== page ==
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Career planning: Mine

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I got some really good questions about my career. Which caused me to reflect back and snort at my own attempts to make a sense of what happened. Here is a rough timeline: 1999 – Start of actually considering myself to be a professional developer. This is actually the start of a great one year course I took to learn C++, right out of high school. 2001 – Joined the army, was sent to the Military Police, and spent 4 years in prison. Roles ranged from a prison guard, XO of big prison, teacher in officer training course and
concluded with about a year as a small prison commander. 2004 – Opened my blogged and started writing about the kind of stuff that I was doing, first version of Rhino Mocks. 2005 – Joined the Castle Comitter’s team, Left the army, joined We!, worked as a consultant. 2006 – My first international conference – DevTeach. 2008 – Left We!, started working as an independent consultant. 2009 – NHibernate Profiler beta release. 2010 – DSLs in Book book is published, Entity Framework Profiler, Linq to SQL Profiler, RavenDB. 2011 – Hiring of first full employee. 2014 –...(Read whole news on source site)

The Morning Brew #1723

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Software Upcoming Changes in Visual Studio Architecture and Design Tools – Jean-Marc Prieur discusses plans for future changes to the Visual Studio Architecture and Design Tools Information I’m stuck in someone’s for loop – Scott Hanselman shares his (and mine, and I suspect your) frustrations with applications across a wide range of platforms which don’t […]

100 Top Agile Blogs

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Luis Goncalves has put together a list called the 100 Top Agile Blogs: If you don't know Luis, he lives and breathes driving adoption of Agile practices. Luis is also an Agile Coach, Co-Author, Speaker, and Blogger.  He is also the co-founder of a MeetUp group called High Performing Teams, and he is a certified Scrum Master and Product Owner. Here is a preview of the list of top 100 Agile Blogs:   For the rest of the list, check out 100 Top Agile Blogs.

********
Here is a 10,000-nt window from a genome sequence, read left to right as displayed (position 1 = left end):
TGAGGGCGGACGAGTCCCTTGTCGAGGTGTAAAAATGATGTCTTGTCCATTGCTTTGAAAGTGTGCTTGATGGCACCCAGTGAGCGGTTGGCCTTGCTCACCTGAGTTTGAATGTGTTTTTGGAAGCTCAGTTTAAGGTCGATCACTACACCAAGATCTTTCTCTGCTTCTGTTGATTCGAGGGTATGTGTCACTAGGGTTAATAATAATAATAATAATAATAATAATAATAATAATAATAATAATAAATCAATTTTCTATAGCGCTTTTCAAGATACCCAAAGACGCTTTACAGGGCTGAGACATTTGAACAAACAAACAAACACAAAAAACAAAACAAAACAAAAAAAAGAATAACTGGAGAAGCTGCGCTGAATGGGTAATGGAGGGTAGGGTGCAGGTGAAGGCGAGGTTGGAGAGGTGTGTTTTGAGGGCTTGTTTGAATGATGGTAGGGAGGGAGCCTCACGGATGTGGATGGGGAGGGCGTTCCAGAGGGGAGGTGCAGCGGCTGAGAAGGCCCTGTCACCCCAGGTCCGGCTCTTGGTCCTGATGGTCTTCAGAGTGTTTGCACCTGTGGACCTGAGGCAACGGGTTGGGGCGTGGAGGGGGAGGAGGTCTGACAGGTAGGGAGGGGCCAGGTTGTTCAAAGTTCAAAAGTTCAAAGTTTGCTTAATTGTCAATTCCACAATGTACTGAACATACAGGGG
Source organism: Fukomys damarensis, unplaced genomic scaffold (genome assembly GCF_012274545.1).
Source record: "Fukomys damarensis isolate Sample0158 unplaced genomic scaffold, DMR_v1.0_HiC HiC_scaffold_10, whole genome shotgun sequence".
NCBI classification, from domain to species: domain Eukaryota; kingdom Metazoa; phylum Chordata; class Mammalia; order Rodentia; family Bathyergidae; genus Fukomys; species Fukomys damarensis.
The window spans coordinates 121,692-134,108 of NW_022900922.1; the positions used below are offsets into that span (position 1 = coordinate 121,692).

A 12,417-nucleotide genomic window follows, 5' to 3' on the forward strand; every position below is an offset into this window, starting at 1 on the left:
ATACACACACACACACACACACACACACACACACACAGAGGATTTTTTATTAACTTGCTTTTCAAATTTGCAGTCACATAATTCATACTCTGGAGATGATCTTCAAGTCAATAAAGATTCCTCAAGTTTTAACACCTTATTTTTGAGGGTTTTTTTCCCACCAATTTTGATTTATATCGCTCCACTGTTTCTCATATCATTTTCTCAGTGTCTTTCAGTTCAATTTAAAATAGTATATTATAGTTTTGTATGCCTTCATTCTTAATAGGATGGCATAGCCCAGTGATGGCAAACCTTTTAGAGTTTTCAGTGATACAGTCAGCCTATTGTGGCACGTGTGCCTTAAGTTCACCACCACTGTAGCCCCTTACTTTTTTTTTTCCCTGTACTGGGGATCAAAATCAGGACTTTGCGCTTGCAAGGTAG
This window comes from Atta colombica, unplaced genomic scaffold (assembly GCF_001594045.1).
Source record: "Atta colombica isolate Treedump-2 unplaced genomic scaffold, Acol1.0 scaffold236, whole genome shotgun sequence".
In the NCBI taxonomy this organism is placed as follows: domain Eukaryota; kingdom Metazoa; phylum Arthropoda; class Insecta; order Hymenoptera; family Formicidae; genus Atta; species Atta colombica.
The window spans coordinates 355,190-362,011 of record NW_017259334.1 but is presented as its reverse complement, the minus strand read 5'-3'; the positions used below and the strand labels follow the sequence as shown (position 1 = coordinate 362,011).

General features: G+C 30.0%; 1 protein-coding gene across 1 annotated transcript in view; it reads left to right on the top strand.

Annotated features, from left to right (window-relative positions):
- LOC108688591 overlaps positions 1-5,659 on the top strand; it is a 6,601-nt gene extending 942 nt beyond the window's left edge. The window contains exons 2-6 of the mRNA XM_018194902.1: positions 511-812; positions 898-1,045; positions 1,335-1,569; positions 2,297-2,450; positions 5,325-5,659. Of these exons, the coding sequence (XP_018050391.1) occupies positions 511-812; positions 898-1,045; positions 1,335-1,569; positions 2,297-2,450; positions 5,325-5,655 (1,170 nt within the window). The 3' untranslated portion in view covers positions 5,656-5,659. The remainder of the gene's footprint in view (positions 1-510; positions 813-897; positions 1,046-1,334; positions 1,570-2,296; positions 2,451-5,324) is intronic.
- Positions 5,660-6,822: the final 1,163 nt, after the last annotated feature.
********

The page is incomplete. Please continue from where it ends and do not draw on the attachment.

Lists like these are a great way to discover blogs you may not be aware of.   While there will be a bunch of blogs you already know, chances are, with that many at a glance, there will be at least a few new ones you can add to your reading list.
...(Read whole news on source site)

Hello World Podcast Changes

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Last November when I decided to start the Hello World Podcast, I wasn’t sure how long I could sustain it. I’m having fun doing the show and getting to speak to the most amazing people in our field. I’m most surprised by the different stories. Because I started with a computer as a kid and then just fell into software, I thought I’d get that story over and over again. But that’s not been the case for the most part. I’ve heard from people who were in medical school, fighter pilots, retail management, and even people who thought
they hated writing software. It’s been an amazing year. It’s been a crazy year for me. As many of you know I got married, got rid of most of my worldly possessions and I am travelling the world for a year ( So sustaining the show and everything else I am doing has been a bit of a chore. Scheduling guests when you’re six to ten hours difference in time zones has been a challenge. Hoping to get decent internet service so that we can do the calls over Skype has been more difficult than I imagined. But...(Read whole news on source site)

Programmatically force create a new LocalDB database